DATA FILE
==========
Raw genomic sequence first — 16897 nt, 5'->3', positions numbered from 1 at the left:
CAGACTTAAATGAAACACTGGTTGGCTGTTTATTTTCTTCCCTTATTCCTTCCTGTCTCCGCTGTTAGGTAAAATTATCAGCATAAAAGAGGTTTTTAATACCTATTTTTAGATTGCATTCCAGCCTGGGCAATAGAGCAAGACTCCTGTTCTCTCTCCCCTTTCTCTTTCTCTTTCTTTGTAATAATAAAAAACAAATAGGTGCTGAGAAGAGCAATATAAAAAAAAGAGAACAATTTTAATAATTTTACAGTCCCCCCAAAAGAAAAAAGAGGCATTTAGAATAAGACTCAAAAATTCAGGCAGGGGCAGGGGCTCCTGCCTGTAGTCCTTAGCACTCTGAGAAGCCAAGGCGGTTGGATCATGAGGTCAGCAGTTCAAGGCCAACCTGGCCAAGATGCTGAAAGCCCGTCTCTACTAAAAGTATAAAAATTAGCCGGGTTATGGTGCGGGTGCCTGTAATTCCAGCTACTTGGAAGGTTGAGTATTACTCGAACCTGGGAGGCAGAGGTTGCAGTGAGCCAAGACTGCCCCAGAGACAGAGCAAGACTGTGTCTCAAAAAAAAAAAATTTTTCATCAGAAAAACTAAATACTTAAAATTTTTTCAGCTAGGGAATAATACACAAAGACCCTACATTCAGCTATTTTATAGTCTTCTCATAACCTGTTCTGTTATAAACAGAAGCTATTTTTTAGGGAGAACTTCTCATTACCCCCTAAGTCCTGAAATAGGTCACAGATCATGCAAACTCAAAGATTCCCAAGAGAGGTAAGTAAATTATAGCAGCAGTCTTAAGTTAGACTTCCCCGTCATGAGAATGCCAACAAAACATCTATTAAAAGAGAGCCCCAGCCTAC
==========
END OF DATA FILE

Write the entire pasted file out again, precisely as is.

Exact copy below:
Raw genomic sequence first — 16897 nt, 5'->3', positions numbered from 1 at the left:
CAGACTTAAATGAAACACTGGTTGGCTGTTTATTTTCTTCCCTTATTCCTTCCTGTCTCCGCTGTTAGGTAAAATTATCAGCATAAAAGAGGTTTTTAATACCTATTTTTAGATTGCATTCCAGCCTGGGCAATAGAGCAAGACTCCTGTTCTCTCTCCCCTTTCTCTTTCTCTTTCTTTGTAATAATAAAAAACAAATAGGTGCTGAGAAGAGCAATATAAAAAAAAGAGAACAATTTTAATAATTTTACAGTCCCCCCAAAAGAAAAAAGAGGCATTTAGAATAAGACTCAAAAATTCAGGCAGGGGCAGGGGCTCCTGCCTGTAGTCCTTAGCACTCTGAGAAGCCAAGGCGGTTGGATCATGAGGTCAGCAGTTCAAGGCCAACCTGGCCAAGATGCTGAAAGCCCGTCTCTACTAAAAGTATAAAAATTAGCCGGGTTATGGTGCGGGTGCCTGTAATTCCAGCTACTTGGAAGGTTGAGTATTACTCGAACCTGGGAGGCAGAGGTTGCAGTGAGCCAAGACTGCCCCAGAGACAGAGCAAGACTGTGTCTCAAAAAAAAAAAATTTTTCATCAGAAAAACTAAATACTTAAAATTTTTTCAGCTAGGGAATAATACACAAAGACCCTACATTCAGCTATTTTATAGTCTTCTCATAACCTGTTCTGTTATAAACAGAAGCTATTTTTTAGGGAGAACTTCTCATTACCCCCTAAGTCCTGAAATAGGTCACAGATCATGCAAACTCAAAGATTCCCAAGAGAGGTAAGTAAATTATAGCAGCAGTCTTAAGTTAGACTTCCCCGTCATGAGAATGCCAACAAAACATCTATTAAAAGAGAGCCCCAGCCTAC